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Vail Renaissance is too high, critics say

Preston Utley/Vail DailySome say Vail has made mistakes in approval of some large buildings, including the Vail Plaza Hotel and Club, whose tower has already been constructed. The building is supposed to open later this year.
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VAIL ” Some of the buildings going up in Vail are mistakes, Andy Wiessner said.

“How many people in the community follow each and every building that’s being put up in town?” Wiessner said. “When you begin to see this stuff with your own eyes, you go, ‘Oh my God, what’s happening to us?'”

Wiessner is leading the fight against the proposed Crossroads building, called Solaris, which he says is too big and tall. A townwide vote on July 11 will decide the fate of Crossroads, which is 99.9 feet tall.

Some Crossroads opponents say the project is representative of other mistakes Vail has made in approving large-scale buildings. But others say the larger buildings are appropriate for Vail, especially near the Frontage Road.

“Change is never easy,” said Farrow Hitt, a Vail councilman since 2004 who voted in favor of the Crossroads proposal. “I think we’re experiencing that. A lot of my constituents stop me and say, ‘Way to go. Keep on doing what you’re doing.'”

The Four Seasons and the Vail Plaza Hotel are two of the buildings that are too big, Wiessner said. The Vail Plaza Hotel is set to be completed later this year, and its tall tower has already been constructed. The Four Seasons is beginning with excavation and is supposed to be finished in 2008.

Four Seasons will be 89 feet tall, and the Vail Plaza’s tower will be 99.75 feet tall. The buildings are considered key pieces in Vail’s “billion-dollar renewal.”

“I think the town needs renewal,” Wiessner said. “I don’t quarrel with the renewal. I just quarrel with the size of the buildings.”

Wiessner acknowledges he didn’t protest the buildings when they were being reviewed by the town government.

“When I see (the plans for) the Four Seasons, yes, I’m shocked,” he said. “Maybe I should have paid more attention.”

Vail is becoming like Disneyland, and less like successful ski towns such as Telluride, Breckenridge, Aspen, Steamboat Springs and Sun Valley, Wiessner said.

“It won’t be a village,” he said. “It won’t be quaint.”

While these projects have been rising over the last few months, they are the result of years of study, Hitt said.

Crossroads was first submitted to the town almost two years ago.

“That’s why it takes two years to go through the process instead of two months,” Hitt said.

The council has looked at impacts of the developments, including the effects on the town’s infrastructure, Hitt said. Overdevelopment is a concern, Hitt said, but the town is engaging in “controlled” growth.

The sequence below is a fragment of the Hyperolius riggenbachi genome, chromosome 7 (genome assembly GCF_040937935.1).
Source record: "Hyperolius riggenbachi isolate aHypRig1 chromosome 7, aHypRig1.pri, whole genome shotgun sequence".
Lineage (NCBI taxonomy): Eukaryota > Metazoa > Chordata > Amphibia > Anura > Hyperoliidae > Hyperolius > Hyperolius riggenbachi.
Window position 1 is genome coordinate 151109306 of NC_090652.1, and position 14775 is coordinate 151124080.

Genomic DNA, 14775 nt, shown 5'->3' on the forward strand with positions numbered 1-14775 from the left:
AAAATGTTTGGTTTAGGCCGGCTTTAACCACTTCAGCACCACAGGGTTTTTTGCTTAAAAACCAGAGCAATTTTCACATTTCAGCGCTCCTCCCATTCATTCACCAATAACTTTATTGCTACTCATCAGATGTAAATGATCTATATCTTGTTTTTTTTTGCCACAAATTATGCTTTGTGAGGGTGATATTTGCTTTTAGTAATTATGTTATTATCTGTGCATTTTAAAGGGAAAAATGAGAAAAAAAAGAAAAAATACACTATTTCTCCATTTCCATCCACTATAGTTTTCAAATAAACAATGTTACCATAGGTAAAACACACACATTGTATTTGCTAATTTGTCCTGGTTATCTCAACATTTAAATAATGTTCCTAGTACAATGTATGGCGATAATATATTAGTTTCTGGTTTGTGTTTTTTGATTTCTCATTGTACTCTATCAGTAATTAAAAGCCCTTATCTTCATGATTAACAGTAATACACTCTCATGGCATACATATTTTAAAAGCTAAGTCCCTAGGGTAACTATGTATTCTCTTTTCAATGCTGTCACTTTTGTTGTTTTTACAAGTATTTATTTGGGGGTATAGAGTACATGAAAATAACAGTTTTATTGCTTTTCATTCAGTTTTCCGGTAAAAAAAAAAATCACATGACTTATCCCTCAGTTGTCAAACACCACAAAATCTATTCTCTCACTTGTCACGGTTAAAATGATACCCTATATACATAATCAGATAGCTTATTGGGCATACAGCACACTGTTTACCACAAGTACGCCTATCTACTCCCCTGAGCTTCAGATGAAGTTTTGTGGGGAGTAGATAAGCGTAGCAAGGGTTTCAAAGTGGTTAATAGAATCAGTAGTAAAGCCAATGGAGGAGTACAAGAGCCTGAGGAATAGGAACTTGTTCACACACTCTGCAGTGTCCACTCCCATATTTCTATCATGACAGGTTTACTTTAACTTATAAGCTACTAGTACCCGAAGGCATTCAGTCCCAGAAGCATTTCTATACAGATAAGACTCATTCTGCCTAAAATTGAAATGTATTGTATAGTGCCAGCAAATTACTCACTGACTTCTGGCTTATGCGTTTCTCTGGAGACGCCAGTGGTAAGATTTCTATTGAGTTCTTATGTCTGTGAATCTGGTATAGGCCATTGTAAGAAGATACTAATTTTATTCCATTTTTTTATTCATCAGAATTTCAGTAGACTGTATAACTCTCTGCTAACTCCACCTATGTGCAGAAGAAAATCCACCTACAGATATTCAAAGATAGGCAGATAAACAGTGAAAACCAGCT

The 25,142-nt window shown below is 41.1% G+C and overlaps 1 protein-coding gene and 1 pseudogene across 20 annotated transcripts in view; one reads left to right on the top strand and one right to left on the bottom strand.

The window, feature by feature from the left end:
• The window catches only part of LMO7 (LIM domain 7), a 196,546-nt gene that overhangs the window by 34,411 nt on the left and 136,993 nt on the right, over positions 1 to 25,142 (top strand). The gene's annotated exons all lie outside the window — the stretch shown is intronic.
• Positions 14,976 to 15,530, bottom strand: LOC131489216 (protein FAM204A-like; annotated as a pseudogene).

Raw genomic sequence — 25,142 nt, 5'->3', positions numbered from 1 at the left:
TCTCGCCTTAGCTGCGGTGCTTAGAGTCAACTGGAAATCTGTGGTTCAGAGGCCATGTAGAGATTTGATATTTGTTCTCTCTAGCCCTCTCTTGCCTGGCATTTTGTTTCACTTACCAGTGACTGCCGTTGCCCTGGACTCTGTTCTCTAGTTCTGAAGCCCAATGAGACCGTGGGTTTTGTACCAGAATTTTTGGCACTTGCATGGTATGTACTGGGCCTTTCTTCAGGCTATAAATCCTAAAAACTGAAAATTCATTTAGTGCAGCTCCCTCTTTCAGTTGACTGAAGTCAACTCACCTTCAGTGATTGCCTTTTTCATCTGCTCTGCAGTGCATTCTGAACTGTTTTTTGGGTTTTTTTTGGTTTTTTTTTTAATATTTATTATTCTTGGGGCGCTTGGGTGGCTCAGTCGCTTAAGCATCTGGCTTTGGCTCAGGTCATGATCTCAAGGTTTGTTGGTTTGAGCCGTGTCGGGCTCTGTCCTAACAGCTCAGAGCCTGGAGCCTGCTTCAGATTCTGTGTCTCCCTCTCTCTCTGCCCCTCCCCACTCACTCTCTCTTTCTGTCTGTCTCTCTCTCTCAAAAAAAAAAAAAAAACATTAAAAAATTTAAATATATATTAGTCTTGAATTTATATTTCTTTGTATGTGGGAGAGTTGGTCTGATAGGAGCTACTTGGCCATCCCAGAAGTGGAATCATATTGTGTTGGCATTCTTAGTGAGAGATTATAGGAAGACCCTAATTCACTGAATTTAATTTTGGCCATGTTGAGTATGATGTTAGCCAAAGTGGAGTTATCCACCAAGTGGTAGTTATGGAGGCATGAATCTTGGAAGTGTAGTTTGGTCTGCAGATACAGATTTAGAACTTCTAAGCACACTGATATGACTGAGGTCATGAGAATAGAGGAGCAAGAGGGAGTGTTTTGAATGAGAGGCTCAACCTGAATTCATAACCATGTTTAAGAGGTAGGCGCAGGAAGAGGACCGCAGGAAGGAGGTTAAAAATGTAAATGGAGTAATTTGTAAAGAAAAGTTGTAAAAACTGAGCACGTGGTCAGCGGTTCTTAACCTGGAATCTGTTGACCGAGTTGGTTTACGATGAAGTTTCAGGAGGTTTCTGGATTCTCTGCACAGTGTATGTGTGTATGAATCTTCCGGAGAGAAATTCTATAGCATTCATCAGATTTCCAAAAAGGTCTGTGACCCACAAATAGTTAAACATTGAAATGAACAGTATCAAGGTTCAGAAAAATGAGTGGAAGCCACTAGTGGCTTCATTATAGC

The Vail Plaza Hotel and the Four Seasons and, potentially, Crossroads are larger buildings that are appropriate near the Frontage Road, not near the mountain, Hitt said.

Hitt said the vote doesn’t have wider implications beyond Crossroads on how big buildings should be in Vail.

Jason Katzman, a Vail resident and Crossroads supporter, said overdevelopment is a valid concern in Vail. But Solaris offers more benefits than the Vail Plaza Hotel and the Four Seasons, he said.

Solaris would have a three-screen movie theater, a 10-lane bowling alley, a public plaza/ice rink, stores and restaurants. The developer has also pledged to spend millions on street improvements and public art. Solaris would also have 69 condos.

“Opponents are trying to make (Crossroads) into a poster child of overdevelopment and everything that’s wrong with overdevelopment,” Katzman said.

Russ Forrest, the head of the town’s development department, said projects such as the Vail Plaza Hotel were thoroughly debated at public meetings for years.

“The projects that are coming out of the ground right now have been planned for and thought about for the last eight to 10 years,” Forrest said. “The only thing that is unique is the actual construction of these projects is happening in a two- to three-year timeframe.”

However, there is a need to re-examine long-term building plans for Vail Village, Forrest said.

“I think it is something we do need to pursue in terms of looking at the character,” he said.

Rob Ford, a former Vail mayor, said there hasn’t been adequate study of the cumulative effect of large-scale projects on Vail.

“Show me the stuff that shows it’s going to be great for Vail,” Ford said.

Ford cited potential problems with transportation and parking.

“The whole process is moving so quickly, and the developers are taking advantage of it,” he said. “They are racing it through before the studies are done.”

Dominic Mauriello, a planner for Crossroads developer Peter Knobel, said Crossroads did about $50,000 in traffic studies.

The studies, done by Fox Higgins Transportation, found that the current roads would be able to accommodate increased traffic created by the new developments ” not just Crossroads ” Mauriello said. Crossroads, if built, would also pay about $500,000 in fees to compensate for potential future effects on traffic.

Solaris provides 100 more parking spaces than it has to, Mauriello added. Solaris will have 338 underground parking spaces.

Crossroads is in discussion with the Eagle River Water and Sanitation District about water use. The water use won’t be much greater than what is used at the site today, Mauriello said. Crossroads may have to pay impact fees to compensate for more water use, Mauriello said.

Forrest said the town of Vail has studied the impacts of the buildings under construction.

“I think we understand the implications of the projects that have been approved and we can address those,” Forrest said.

Staff Writer Edward Stoner can be reached at 748-2929 or estoner@vaildaily.com.

Vail, Colorado


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